Directed by: Andrew Dominik

Written by: Andrew Dominik

Starring: Ana de Armas, Adrien Brody, Bobby Cannavale, Xavier Samuel, Julianne Nicholson

Rating: [2/5]

As a genre, biopics can run so hot and cold as most of them serve as a way to honor the life of individuals and the impact they’ve had on the people around them and also the world depending on the person. At times they can be too favorable to the person being examined, almost to a degree where their negative traits get ignored for the sake of painting a positive picture of the individual. It’s what makes the creation of something like Blonde so refreshing in a demented way. However, when it gets crafted in the manner it does in this feature, especially considering the figure involved, its tasteless depiction joins in on the cruelty rather than just simply highlighting it. 

Living her life with the promises of a father who has abandoned her, Norma Jeane (Ana de Armas) grows into a massive star, going by the name Marilyn Monroe. While her journey toward the top of her career comes with fame, she also experiences horrific abuse from all of the men in her life. 

Depiction not equalling endorsement continues to be a major discussion among cinephiles in how a film shows horrific incidents happening to the characters in the film. Especially when it occurs on characters linked to real people, it can get so messy. While this argument is something the filmmakers behind this production would make when defending this film, when it gets to the degree it does in this movie to the point where the person being studied simply feels like a piece of meat, it feels insanely cruel. Yes, this film wants to be about how the men in Marilyn Monroe’s life did nothing but cause her harm and how she got crushed under the weight of a system in Hollywood looking to chew women up and spit them out, watching this feature demonstrates that the filmmakers almost reveled in this gross depiction. May not be the intention, but it’s certainly how it comes across, without a doubt. 

Particularly when it comes to a particular scene with a famous politician, this feeling becomes absolutely rooted in a reality where it proves to be unnecessarily horrible in a way that no figure deserves. The cruelty feels even worse given the figure at the center of it all, Marilyn Monroe. An individual who did indeed suffer at the hands of the people around her and simply had to grin and bear it all to live the lifestyle she did. This even continues after her death with rumors and beliefs about aspects of her life that are beyond degrading to a baffling degree. She certainly falls into the category of someone who deserves to rest in peace and frankly, should be left alone. This film not only did not do that, but reveled in the horrific content on display. The worst thing about it, however, proves to be that Monroe is presented as some hapless victim and in all honesty, someone quite dumb, which only adds fuel to the argument of this being such a tasteless representation of her life. Add on that there are fictional events added without any indication for anyone who would not know better, and it simply gets even more horrifying.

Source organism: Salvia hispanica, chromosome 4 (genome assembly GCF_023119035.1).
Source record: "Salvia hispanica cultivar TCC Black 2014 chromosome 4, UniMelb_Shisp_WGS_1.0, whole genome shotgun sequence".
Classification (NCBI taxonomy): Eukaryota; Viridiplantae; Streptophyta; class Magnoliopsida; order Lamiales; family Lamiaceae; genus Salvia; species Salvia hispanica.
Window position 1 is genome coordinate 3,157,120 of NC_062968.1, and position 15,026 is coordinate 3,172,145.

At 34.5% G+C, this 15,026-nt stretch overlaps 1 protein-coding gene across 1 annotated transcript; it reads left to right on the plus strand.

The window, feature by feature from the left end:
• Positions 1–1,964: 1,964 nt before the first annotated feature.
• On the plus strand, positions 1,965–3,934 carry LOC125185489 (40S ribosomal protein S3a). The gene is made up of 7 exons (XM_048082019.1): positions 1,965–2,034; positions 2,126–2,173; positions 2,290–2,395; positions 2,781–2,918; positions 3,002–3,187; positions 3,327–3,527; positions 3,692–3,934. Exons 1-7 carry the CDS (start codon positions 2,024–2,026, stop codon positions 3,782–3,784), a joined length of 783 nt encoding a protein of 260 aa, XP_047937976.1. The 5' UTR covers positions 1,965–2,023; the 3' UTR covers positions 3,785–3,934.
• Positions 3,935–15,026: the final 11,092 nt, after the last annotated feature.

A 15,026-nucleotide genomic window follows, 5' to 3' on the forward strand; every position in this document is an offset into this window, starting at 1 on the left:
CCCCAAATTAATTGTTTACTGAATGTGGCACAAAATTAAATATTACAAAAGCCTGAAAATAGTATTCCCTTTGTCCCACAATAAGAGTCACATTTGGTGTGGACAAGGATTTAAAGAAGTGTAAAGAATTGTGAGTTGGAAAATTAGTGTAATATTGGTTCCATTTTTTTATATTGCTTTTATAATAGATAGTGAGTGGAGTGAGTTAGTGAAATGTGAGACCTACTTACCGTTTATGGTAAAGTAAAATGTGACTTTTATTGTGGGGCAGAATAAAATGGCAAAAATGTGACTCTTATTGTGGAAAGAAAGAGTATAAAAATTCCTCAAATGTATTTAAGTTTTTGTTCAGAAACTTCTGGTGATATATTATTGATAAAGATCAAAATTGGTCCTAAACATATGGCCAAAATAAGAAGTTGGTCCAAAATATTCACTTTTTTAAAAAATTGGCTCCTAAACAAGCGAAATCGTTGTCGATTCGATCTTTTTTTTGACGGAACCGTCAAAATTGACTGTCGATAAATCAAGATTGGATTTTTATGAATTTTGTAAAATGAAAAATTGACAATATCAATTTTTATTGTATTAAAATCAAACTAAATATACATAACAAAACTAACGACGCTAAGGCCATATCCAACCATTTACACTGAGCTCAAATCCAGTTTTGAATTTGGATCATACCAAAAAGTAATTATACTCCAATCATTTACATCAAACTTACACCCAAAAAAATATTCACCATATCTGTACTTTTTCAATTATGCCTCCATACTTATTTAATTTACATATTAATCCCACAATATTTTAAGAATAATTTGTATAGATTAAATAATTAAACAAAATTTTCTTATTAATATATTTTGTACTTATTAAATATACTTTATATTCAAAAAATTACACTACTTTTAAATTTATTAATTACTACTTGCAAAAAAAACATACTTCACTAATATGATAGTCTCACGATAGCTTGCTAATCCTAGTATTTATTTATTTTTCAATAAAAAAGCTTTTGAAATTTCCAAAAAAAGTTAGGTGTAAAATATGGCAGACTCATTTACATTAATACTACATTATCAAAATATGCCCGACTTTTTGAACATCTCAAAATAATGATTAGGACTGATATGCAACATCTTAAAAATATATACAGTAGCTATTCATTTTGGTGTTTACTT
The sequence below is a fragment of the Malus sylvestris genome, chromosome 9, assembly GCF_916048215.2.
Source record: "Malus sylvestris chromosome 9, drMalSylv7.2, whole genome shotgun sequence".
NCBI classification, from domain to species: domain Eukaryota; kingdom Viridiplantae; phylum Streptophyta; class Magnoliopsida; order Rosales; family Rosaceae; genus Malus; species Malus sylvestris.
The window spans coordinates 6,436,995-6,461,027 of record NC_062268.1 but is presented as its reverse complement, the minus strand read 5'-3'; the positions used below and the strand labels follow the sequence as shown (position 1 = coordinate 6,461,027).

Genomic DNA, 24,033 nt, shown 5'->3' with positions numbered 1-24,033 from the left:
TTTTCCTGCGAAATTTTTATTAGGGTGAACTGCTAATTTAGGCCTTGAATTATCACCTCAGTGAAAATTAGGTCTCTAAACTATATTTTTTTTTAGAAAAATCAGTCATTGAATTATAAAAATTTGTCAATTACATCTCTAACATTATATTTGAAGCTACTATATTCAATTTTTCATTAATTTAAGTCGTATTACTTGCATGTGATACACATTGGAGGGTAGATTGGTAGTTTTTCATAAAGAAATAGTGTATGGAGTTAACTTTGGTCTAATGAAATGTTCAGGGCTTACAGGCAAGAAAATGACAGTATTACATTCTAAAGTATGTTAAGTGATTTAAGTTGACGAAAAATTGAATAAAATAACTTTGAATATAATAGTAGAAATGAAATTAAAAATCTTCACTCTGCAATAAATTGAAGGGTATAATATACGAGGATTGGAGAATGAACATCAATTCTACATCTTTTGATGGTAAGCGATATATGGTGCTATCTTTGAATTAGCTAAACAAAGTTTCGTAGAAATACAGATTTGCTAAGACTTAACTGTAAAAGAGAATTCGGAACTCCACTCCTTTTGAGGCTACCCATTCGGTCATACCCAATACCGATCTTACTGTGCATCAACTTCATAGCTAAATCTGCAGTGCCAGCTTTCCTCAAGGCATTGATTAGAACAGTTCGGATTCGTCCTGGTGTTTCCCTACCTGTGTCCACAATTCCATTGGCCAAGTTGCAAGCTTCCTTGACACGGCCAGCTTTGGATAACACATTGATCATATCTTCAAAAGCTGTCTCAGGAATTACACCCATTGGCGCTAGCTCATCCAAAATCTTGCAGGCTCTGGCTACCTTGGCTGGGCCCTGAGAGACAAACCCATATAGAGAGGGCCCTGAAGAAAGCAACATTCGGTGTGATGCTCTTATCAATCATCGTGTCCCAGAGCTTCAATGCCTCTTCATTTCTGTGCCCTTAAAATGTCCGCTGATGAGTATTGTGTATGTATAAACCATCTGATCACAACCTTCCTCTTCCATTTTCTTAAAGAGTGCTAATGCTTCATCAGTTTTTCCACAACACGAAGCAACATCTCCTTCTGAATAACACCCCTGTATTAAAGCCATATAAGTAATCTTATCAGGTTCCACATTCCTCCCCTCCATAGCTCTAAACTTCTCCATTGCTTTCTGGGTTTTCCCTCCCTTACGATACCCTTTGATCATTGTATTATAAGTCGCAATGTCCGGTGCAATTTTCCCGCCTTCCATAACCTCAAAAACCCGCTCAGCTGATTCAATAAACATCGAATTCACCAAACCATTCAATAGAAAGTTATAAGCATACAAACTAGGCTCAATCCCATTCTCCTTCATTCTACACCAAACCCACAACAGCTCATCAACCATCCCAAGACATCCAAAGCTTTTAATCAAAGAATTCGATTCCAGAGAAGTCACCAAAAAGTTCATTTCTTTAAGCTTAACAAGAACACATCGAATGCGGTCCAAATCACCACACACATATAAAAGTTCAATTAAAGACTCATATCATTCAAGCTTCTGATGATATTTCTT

This does not come as a particular surprise when you hear about the source material for this feature and the controversies surrounding it, but this feature received the benefit of the doubt initially, at least from me, because of the man at the center of its production, Andrew Dominik. A filmmaker who has made a name for himself for being brash and blunt with his filmmaking, he proved to not be the right person to tell this story. He demonstrates a lack of sympathy through the telling of this narrative that only became more evident in the interviews he gave. While these interviews have no bearing on the quality of the movie, it certainly adds context that only confirms the intentions he had in telling this story along with his feelings towards Marilyn Monroe as a whole.

As distasteful as it all is, there are undoubtedly terrific elements to the filmmaking. Dominik, on a technical level, crafts something incredibly hypnotic and visually stunning. Shifting between black-and-white and color allows for scenes to be striking in their presentation. The moments of ambiguity show the struggles of Monroe and it comes together through a spellbinding performance by Ana de Armas that shows her brilliance while also being farcical at the same time. She does not land Monroe’s accent or many of her definitive elements of her, but the performance is still fantastic in a weird way. She demonstrates what makes her such a star but she found herself in a project that has no care for the character at its core. Her performance just gets lost, which is quite astounding when she’s so committed. 

There’s no way to recommend Blonde to anyone I respect, especially women as this feature has no regard for that sex at all. Just an unfortunate production that the optimist in me would like to believe began with good intentions but proved to not as the film continued. It shows Monroe as a brainless victim of the world around her, which not only clashes with the reality of the individual but also the conventions of storytelling. Please, just leave Marilyn Monroe alone.

One Reply to “Review: Blonde”

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